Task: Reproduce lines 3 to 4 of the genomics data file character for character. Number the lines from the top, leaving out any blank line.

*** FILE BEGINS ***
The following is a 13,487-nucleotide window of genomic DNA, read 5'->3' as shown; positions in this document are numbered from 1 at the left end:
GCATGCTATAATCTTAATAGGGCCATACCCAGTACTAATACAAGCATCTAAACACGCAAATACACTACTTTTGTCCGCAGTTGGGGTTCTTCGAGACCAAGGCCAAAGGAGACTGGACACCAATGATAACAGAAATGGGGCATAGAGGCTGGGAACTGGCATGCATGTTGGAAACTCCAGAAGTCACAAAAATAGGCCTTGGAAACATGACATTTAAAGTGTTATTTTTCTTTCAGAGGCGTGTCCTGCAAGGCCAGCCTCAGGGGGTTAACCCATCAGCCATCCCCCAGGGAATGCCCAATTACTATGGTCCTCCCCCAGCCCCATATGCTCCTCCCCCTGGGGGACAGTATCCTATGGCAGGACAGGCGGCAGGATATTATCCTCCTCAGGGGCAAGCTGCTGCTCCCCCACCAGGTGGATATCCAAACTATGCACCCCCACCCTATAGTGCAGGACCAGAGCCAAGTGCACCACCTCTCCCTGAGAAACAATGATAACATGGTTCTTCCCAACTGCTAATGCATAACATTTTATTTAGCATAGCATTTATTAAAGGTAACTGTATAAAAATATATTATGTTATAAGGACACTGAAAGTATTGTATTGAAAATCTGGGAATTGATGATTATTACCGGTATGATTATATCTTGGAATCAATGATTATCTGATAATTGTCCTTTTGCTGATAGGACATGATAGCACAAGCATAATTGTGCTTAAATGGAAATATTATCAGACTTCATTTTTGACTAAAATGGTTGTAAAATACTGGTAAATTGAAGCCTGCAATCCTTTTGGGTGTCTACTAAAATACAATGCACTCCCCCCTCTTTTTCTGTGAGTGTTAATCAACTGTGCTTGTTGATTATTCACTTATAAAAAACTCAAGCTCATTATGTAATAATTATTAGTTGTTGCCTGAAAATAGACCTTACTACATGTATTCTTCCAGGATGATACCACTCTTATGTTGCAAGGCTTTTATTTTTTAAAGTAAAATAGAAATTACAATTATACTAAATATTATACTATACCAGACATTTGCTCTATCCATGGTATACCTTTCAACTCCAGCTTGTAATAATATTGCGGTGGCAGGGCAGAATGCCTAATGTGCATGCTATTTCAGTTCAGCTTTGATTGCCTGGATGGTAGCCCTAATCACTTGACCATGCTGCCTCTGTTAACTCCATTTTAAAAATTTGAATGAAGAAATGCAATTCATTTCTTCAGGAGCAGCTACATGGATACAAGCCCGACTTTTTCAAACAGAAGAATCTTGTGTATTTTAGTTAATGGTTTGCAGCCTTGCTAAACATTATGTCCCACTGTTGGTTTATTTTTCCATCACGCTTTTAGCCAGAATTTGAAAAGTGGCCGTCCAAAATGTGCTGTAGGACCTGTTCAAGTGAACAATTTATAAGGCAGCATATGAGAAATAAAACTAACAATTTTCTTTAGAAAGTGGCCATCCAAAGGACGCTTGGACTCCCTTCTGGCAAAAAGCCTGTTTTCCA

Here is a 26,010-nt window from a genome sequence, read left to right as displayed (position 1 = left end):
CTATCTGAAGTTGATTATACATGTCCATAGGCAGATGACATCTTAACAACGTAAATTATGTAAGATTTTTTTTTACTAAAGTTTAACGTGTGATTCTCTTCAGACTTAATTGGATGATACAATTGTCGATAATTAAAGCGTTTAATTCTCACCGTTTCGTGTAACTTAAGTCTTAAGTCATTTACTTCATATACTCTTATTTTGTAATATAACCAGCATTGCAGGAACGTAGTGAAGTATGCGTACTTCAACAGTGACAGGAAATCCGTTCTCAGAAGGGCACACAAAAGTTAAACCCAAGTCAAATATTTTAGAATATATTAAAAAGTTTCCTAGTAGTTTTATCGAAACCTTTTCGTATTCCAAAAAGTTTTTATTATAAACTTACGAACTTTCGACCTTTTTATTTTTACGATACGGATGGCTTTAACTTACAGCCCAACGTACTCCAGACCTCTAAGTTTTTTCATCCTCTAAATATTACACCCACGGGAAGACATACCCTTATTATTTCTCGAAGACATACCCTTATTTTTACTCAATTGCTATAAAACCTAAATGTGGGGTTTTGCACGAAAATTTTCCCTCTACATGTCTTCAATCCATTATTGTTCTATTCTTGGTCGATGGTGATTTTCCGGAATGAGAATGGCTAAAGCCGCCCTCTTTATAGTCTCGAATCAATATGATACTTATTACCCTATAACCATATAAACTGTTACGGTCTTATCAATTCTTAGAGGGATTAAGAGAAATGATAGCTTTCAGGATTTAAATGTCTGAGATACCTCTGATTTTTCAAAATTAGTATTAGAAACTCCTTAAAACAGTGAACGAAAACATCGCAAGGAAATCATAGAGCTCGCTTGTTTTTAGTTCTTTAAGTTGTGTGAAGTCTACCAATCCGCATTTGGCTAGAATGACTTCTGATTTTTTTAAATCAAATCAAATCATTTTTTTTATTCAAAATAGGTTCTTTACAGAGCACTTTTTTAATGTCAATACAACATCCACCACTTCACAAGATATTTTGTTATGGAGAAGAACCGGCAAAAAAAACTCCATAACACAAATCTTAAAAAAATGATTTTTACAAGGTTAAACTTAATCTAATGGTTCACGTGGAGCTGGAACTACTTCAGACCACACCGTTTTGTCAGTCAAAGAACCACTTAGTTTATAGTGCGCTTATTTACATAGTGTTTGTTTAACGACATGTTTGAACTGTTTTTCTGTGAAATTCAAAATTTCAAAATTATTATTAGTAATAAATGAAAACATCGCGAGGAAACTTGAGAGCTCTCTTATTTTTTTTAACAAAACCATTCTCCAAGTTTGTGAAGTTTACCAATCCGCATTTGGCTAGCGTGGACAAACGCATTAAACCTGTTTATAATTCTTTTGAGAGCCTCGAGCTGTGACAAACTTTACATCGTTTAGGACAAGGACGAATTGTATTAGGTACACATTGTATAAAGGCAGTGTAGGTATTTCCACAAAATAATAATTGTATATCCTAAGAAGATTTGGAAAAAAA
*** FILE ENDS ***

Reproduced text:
Here is a 26,010-nt window from a genome sequence, read left to right as displayed (position 1 = left end):
CTATCTGAAGTTGATTATACATGTCCATAGGCAGATGACATCTTAACAACGTAAATTATGTAAGATTTTTTTTTACTAAAGTTTAACGTGTGATTCTCTTCAGACTTAATTGGATGATACAATTGTCGATAATTAAAGCGTTTAATTCTCACCGTTTCGTGTAACTTAAGTCTTAAGTCATTTACTTCATATACTCTTATTTTGTAATATAACCAGCATTGCAGGAACGTAGTGAAGTATGCGTACTTCAACAGTGACAGGAAATCCGTTCTCAGAAGGGCACACAAAAGTTAAACCCAAGTCAAATATTTTAGAATATATTAAAAAGTTTCCTAGTAGTTTTATCGAAACCTTTTCGTATTCCAAAAAGTTTTTATTATAAACTTACGAACTTTCGACCTTTTTATTTTTACGATACGGATGGCTTTAACTTACAGCCCAACGTACTCCAGACCTCTAAGTTTTTTCATCCTCTAAATATTACACCCACGGGAAGACATACCCTTATTATTTCTCGAAGACATACCCTTATTTTTACTCAATTGCTATAAAACCTAAATGTGGGGTTTTGCACGAAAATTTTCCCTCTACATGTCTTCAATCCATTATTGTTCTATTCTTGGTCGATGGTGATTTTCCGGAATGAGAATGGCTAAAGCCGCCCTCTTTATAGTCTCGAATCAATATGATACTTATTACCCTATAACCATATAAACTGTTACGGTCTTATCAATTCTTAGAGGGATTAAGAGAAATGATAGCTTTCAGGATTTAAATGTCTGAGATACCTCTGATTTTTCAAAATTAGTATTAGAAACTCCTTAAAACAGTGAACGAAAACATCGCAAGGAAATCATAGAGCTCGCTTGTTTTTAGTTCTTTAAGTTGTGTGAAGTCTACCAATCCGCATTTGGCTAGAATGACTTCTGATTTTTTTAAATCAAATCAAATCATTTTTTTTATTCAAAATAGGTTCTTTACAGAGCACTTTTTTAATGTCAATACAACATCCACCACTTCACAAGATATTTTGTTATGGAGAAGAACCGGCAAAAAAAACTCCATAACACAAATCTTAAAAAAATGATTTTTACAAGGTTAAACTTAATCTAATGGTTCACGTGGAGCTGGAACTACTTCAGACCACACCGTTTTGTCAGTCAAAGAACCACTTAGTTTATAGTGCGCTTATTTACATAGTGTTTGTTTAACGACATGTTTGAACTGTTTTTCTGTGAAATTCAAAATTTCAAAATTATTATTAGTAATAAATGAAAACATCGCGAGGAAACTTGAGAGCTCTCTTATTTTTTTTAACAAAACCATTCTCCAAGTTTGTGAAGTTTACCAATCCGCATTTGGCTAGCGTGGACAAACGCATTAAACCTGTTTATAATTCTTTTGAGAGCCTCGAGCTGTGACAAACTTTACATCGTTTAGGACAAGGACGAATTGTATTAGGTACACATTGTATAAAGGCAGTGTAGGTATTTCCACAAAATAATAATTGTATATCCTAAGAAGATTTGGAAAAAAA